If Ontario doesn't speed up a review of alcohol taxes and eliminate some of them soon, craft breweries across the province could close before the market expands to convenience stores, the brewers' association is warning.
Scott Simmons, president of Ontario Craft Brewers, says in submissions for the provincial spring budget that the group welcomes the recent announcement that sales of beer, wine and ready-to-drink cocktails will be expanded to convenience stores by 2026.
But if the current tax structure remains in place until then there may be fewer local breweries to take advantage of that, Simmons adds. “They're just being stifled right now," he told a legislative committee. “We're suffocating this homegrown industry, which I think would be a shame if another year goes by and there's no change, because we'll see a big chunk of this industry disappear.”
Finance Minister Peter Bethlenfalvy has promised a review of alcohol support programs, taxes and fees as part of the implementation of the new system. A spokesperson for the ministry says he could not comment on what may or may not be in the upcoming budget.
“Since 2018, the government has remained committed to increasing choice and convenience for consumers and providing opportunities for businesses to grow and thrive in a vibrant alcohol retail marketplace,” Scott Blodgett wrote in a statement. “In the months ahead, the government will continue to meet and consult with industry partners and others on an expanded alcohol marketplace that ensures choice, competition, and convenience while upholding Ontario’s high standards of social responsibility.”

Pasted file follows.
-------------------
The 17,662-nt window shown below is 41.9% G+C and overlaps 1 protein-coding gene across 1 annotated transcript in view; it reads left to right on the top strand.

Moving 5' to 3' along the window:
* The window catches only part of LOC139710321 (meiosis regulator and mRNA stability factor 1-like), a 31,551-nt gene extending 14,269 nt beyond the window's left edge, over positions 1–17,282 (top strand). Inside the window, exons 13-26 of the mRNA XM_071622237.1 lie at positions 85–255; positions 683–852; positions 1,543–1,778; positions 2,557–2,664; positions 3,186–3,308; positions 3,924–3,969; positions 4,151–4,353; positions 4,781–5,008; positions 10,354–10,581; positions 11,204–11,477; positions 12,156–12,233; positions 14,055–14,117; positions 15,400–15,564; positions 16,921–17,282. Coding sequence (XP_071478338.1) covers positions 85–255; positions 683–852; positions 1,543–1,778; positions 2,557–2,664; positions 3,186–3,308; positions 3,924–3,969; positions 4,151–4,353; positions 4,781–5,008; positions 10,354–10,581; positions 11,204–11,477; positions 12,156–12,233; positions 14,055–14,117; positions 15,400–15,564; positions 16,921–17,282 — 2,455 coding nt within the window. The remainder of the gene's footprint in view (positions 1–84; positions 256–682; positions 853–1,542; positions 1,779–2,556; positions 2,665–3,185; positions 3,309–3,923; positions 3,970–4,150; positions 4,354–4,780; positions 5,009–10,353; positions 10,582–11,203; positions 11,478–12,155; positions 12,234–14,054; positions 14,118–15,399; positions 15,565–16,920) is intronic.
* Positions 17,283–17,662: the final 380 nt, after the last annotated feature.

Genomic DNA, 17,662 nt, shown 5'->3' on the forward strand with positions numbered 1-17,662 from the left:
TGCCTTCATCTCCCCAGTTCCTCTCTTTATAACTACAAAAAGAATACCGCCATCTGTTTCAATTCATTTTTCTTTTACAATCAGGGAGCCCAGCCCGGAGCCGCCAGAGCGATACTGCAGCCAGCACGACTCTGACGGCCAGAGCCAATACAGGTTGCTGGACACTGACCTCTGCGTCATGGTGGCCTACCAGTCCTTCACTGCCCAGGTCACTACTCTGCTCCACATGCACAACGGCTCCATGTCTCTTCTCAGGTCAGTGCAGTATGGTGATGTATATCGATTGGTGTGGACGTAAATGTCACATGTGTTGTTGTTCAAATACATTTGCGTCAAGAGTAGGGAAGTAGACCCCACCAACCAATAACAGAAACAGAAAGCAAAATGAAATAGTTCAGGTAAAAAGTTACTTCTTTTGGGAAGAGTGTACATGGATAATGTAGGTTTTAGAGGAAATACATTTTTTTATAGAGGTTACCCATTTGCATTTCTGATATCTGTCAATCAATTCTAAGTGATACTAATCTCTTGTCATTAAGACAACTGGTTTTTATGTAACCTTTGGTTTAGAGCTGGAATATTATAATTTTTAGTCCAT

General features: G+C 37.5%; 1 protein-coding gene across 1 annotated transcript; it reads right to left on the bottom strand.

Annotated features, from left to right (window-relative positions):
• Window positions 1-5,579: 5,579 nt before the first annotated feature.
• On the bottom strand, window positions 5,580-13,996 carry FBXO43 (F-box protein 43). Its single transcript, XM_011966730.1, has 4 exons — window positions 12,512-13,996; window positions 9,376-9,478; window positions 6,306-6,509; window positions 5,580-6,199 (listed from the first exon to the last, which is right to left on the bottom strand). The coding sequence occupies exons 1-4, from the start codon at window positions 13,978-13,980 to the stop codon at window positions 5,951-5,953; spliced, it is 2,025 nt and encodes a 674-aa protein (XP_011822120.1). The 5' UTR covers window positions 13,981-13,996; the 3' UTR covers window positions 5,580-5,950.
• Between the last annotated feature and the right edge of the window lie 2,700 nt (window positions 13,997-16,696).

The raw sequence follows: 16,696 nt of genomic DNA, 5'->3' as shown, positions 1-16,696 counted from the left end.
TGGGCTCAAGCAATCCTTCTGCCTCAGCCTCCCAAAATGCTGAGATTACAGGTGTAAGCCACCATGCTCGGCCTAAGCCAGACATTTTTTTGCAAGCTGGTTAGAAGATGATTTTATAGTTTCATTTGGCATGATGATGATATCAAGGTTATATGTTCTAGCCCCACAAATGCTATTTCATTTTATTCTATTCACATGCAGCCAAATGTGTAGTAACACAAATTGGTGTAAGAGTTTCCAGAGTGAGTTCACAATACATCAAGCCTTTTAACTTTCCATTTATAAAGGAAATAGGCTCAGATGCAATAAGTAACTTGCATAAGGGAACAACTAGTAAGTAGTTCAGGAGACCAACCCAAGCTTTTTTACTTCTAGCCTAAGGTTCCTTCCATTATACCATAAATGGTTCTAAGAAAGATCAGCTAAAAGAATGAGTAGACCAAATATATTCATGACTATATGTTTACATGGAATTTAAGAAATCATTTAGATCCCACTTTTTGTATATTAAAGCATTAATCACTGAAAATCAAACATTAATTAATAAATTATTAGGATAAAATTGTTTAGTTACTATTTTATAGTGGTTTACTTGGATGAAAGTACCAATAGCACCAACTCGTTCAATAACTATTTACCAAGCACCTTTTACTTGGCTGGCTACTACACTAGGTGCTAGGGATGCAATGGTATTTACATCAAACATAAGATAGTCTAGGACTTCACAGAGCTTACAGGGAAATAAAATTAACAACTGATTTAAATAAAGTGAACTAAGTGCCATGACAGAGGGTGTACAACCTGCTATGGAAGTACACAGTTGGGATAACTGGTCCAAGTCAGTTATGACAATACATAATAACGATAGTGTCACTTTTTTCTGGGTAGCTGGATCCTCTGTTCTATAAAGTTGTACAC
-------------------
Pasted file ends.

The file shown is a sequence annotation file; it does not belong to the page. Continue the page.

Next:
Ontario has the highest craft beer taxes in Canada, and if changes are made it will help the industry grow, Simmons continues. “Here’s the choice before you: continue with the status quo and Ontario’s craft brewing industry, and the 4,500 jobs and the $700 million in economic benefit could disappear,” he told the committee. “But, make common sense, measured and long-overdue changes to Ontario's beer tax system (and) our industry could be bigger and stronger than ever, benefiting consumers, the industry, and the province’s bottom line. It’s a win-win-win.”
Simmons' top request was to eliminate a roughly nine-cent tax on beer cans. The environmental tax of 8.93 cents is on each non-refillable container of beer, wine and spirits. Simmons said the tax was introduced more than 30 years ago with a goal of limiting imports from the United States. The burden on craft brewers increased during the pandemic, he said, as sales of draft beer dried up with bars and restaurants closed and breweries pivoting to nearly 100 per cent of sales in cans.
The government has frozen the basic beer tax rate since March 2018 but that freeze is set to expire next month, and Simmons says the way that tax is applied to local producers should be eased before rate increases resume.